An aesthetics of resistance : the open-ended practice of language writing

University dissertation from Uppsala : Department of Philosophy, Uppsala University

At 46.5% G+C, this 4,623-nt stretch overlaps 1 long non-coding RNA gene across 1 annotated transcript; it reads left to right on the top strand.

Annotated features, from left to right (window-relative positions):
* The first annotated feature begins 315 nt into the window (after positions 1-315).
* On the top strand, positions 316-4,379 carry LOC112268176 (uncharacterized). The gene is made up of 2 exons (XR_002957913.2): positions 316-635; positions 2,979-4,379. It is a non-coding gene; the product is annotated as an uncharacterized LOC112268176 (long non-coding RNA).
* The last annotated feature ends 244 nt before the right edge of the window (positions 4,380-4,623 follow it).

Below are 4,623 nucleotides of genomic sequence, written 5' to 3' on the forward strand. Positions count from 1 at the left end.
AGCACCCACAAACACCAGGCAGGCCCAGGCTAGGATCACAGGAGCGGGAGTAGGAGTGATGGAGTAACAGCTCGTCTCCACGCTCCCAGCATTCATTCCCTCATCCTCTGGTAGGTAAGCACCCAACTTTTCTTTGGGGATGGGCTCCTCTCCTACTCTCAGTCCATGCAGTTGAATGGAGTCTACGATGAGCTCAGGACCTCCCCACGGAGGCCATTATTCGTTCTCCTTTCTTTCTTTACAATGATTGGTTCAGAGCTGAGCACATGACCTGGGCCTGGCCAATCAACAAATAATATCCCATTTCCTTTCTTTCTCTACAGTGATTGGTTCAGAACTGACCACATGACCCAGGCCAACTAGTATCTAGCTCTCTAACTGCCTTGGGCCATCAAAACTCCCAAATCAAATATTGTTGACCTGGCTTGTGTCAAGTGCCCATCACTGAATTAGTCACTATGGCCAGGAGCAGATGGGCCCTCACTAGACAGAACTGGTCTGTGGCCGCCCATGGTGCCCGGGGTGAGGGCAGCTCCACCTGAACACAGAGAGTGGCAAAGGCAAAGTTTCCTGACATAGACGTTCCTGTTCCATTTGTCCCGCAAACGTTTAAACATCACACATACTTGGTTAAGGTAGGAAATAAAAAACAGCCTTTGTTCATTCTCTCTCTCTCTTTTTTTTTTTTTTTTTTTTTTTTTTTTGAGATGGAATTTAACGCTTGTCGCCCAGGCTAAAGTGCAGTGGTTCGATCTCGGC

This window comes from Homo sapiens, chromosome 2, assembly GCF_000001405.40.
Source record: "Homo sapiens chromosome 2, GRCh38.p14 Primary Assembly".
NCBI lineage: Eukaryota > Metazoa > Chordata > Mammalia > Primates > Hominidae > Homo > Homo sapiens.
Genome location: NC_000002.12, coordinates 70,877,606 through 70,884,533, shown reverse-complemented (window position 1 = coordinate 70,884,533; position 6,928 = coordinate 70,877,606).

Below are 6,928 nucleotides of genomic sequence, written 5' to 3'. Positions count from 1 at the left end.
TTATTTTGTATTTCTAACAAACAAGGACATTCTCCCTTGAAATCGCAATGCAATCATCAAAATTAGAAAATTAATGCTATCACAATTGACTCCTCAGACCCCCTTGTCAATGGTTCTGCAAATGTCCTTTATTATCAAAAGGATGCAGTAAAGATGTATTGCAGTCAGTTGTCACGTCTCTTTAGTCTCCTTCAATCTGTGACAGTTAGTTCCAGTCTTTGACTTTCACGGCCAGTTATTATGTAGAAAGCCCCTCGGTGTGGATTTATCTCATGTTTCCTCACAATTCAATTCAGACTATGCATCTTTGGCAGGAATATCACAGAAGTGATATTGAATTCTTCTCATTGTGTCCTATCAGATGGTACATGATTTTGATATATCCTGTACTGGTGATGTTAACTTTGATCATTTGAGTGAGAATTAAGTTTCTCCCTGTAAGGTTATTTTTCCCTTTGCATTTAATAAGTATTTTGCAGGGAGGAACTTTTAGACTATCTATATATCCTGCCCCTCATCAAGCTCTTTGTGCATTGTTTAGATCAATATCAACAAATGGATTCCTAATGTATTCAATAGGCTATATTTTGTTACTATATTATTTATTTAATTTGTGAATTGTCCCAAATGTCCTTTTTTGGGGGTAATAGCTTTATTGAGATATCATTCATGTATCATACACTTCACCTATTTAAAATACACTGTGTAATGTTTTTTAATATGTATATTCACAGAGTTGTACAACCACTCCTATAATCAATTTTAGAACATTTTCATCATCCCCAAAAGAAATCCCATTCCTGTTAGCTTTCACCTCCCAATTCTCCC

This dissertation investigates the relation between poetry and theory in the poetic practice of language writing. The topic is approached from the idea that language writing takes place in the tension of an open-ended state. In Chapter 1 it is argued that language writing is constituted in relation to a poetic context, and that it reactivates traits intrinsic to the avant-garde discourse, which corresponds to some characteristics in poststructuralism and critical theory. These perspectives appear in the poetic practice of language writing in terms of a rejection of transparency and separation. The stress on construction in language and writing eliminates the distinction between theory and poetry. It is argued that language writing cannot be seen as a movement in the traditional sense of the word since the poetic work resists aesthetic coherence. The heterogeneity of language writing confirms theory's contribution to the poetic practice but without creating a separation between the two. The first section of Chapter 2 addresses the l=a=n=g=u=a=g=e journal with a focus on a poetological context, avant-garde discourse, theory and criticism. The texts in this journal activate the open-ended state by acknowledging context and theory while they simultaneously reject the conventional style of the essay or the review. In the second section of this chapter, in the analysis of four language writers, Bruce Andrews, Charles Bernstein, Lyn Hejinian and Ron Silliman, it is argued that their poetic practice eliminates the distinction between poetry and poetics since poetry emerges as a critical study in itself, where self-reflexivity prevents the creation of poetry in a conventional sense and prevents a separation from poetics. Although poetry is connected with society, the autonomy of poetry, form and poetic language is stressed as a critical, transgressive potential in relation to conventional distinctions between poetry, theory, poetics and criticism.

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